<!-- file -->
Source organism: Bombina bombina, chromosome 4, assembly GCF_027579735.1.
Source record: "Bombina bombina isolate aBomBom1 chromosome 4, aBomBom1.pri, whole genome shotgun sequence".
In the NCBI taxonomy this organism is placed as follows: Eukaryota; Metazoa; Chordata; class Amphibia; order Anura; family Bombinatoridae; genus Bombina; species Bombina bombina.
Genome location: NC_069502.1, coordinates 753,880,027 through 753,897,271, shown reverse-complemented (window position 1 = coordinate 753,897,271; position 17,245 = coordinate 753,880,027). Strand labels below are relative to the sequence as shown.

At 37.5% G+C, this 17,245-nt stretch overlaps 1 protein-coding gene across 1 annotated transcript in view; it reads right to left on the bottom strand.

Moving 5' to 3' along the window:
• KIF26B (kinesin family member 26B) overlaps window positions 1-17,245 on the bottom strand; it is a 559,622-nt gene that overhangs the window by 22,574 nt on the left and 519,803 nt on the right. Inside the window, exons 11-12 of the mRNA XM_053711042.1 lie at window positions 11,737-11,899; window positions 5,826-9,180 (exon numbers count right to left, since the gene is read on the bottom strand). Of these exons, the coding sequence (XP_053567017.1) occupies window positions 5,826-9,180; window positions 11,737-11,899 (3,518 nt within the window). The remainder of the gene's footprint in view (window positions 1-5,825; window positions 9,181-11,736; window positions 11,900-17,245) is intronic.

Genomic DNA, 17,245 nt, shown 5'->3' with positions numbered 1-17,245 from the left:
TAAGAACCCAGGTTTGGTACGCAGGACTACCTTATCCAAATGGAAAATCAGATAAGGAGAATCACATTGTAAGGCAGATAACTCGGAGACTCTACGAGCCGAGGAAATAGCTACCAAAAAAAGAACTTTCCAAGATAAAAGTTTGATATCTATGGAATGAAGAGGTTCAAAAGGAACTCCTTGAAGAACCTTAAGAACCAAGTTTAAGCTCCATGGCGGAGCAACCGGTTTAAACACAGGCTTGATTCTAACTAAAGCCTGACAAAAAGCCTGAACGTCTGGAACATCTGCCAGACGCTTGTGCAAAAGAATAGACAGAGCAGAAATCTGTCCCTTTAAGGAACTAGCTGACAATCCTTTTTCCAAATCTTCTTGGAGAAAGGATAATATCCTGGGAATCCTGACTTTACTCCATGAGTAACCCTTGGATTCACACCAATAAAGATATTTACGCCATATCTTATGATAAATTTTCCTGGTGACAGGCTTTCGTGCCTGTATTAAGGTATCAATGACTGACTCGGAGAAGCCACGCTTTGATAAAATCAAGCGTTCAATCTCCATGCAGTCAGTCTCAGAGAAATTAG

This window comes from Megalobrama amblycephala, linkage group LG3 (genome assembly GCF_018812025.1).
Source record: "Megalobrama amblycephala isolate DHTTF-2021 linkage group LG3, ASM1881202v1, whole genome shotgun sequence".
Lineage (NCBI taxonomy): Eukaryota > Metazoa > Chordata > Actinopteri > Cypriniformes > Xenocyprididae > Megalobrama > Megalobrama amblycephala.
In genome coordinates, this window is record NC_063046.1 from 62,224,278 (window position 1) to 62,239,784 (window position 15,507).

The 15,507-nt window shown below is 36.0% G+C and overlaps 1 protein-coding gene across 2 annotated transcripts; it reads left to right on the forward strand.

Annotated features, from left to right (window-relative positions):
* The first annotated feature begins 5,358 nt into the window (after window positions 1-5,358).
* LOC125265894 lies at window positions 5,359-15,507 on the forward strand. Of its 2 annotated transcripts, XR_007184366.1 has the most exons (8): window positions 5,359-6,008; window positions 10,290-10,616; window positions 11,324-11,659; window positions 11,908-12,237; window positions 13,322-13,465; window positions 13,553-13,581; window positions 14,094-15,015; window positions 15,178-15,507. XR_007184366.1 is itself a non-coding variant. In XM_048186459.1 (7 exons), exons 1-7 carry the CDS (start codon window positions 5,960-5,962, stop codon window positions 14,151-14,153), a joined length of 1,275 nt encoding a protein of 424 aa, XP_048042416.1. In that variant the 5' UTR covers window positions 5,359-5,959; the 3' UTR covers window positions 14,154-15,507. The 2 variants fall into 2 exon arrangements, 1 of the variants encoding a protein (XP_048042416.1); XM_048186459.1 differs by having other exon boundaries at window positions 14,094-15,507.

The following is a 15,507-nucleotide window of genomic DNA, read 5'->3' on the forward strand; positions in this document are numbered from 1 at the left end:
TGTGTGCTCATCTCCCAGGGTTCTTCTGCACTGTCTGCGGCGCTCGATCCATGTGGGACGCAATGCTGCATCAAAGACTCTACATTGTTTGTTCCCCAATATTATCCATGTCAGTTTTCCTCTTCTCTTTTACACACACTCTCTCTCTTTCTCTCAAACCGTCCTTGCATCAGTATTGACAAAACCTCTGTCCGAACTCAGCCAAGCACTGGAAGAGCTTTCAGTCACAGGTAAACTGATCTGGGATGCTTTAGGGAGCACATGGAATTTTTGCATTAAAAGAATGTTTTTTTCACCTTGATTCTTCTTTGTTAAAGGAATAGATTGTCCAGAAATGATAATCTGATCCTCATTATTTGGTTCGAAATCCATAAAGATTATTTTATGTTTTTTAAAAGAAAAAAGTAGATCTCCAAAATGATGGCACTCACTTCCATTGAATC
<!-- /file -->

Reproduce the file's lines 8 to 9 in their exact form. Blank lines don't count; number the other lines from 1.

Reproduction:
Genomic DNA, 17,245 nt, shown 5'->3' with positions numbered 1-17,245 from the left:
TAAGAACCCAGGTTTGGTACGCAGGACTACCTTATCCAAATGGAAAATCAGATAAGGAGAATCACATTGTAAGGCAGATAACTCGGAGACTCTACGAGCCGAGGAAATAGCTACCAAAAAAAGAACTTTCCAAGATAAAAGTTTGATATCTATGGAATGAAGAGGTTCAAAAGGAACTCCTTGAAGAACCTTAAGAACCAAGTTTAAGCTCCATGGCGGAGCAACCGGTTTAAACACAGGCTTGATTCTAACTAAAGCCTGACAAAAAGCCTGAACGTCTGGAACATCTGCCAGACGCTTGTGCAAAAGAATAGACAGAGCAGAAATCTGTCCCTTTAAGGAACTAGCTGACAATCCTTTTTCCAAATCTTCTTGGAGAAAGGATAATATCCTGGGAATCCTGACTTTACTCCATGAGTAACCCTTGGATTCACACCAATAAAGATATTTACGCCATATCTTATGATAAATTTTCCTGGTGACAGGCTTTCGTGCCTGTATTAAGGTATCAATGACTGACTCGGAGAAGCCACGCTTTGATAAAATCAAGCGTTCAATCTCCATGCAGTCAGTCTCAGAGAAATTAG